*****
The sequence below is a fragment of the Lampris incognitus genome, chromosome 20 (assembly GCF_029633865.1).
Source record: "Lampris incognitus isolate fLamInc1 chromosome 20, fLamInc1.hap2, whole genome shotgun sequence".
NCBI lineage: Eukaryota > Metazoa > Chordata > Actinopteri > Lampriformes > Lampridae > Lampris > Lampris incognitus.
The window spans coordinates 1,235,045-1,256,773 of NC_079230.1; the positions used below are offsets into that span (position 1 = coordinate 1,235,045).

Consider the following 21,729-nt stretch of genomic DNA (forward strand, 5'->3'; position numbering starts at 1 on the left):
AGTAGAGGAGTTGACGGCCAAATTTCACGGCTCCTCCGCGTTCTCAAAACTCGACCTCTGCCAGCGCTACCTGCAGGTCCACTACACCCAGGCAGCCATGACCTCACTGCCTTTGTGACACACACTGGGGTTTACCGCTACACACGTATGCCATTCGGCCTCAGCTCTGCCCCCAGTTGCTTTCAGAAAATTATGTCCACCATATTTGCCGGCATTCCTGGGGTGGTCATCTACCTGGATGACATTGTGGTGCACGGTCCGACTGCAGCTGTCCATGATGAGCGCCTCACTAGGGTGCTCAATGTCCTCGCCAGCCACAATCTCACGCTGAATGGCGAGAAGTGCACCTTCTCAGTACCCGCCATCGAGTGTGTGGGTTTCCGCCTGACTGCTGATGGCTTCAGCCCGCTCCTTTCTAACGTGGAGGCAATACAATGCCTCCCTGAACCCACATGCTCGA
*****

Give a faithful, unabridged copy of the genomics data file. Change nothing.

The sequence below is a fragment of the Lampris incognitus genome, chromosome 20 (assembly GCF_029633865.1).
Source record: "Lampris incognitus isolate fLamInc1 chromosome 20, fLamInc1.hap2, whole genome shotgun sequence".
NCBI lineage: Eukaryota > Metazoa > Chordata > Actinopteri > Lampriformes > Lampridae > Lampris > Lampris incognitus.
The window spans coordinates 1,235,045-1,256,773 of NC_079230.1; the positions used below are offsets into that span (position 1 = coordinate 1,235,045).

Consider the following 21,729-nt stretch of genomic DNA (forward strand, 5'->3'; position numbering starts at 1 on the left):
AGTAGAGGAGTTGACGGCCAAATTTCACGGCTCCTCCGCGTTCTCAAAACTCGACCTCTGCCAGCGCTACCTGCAGGTCCACTACACCCAGGCAGCCATGACCTCACTGCCTTTGTGACACACACTGGGGTTTACCGCTACACACGTATGCCATTCGGCCTCAGCTCTGCCCCCAGTTGCTTTCAGAAAATTATGTCCACCATATTTGCCGGCATTCCTGGGGTGGTCATCTACCTGGATGACATTGTGGTGCACGGTCCGACTGCAGCTGTCCATGATGAGCGCCTCACTAGGGTGCTCAATGTCCTCGCCAGCCACAATCTCACGCTGAATGGCGAGAAGTGCACCTTCTCAGTACCCGCCATCGAGTGTGTGGGTTTCCGCCTGACTGCTGATGGCTTCAGCCCGCTCCTTTCTAACGTGGAGGCAATACAATGCCTCCCTGAACCCACATGCTCGA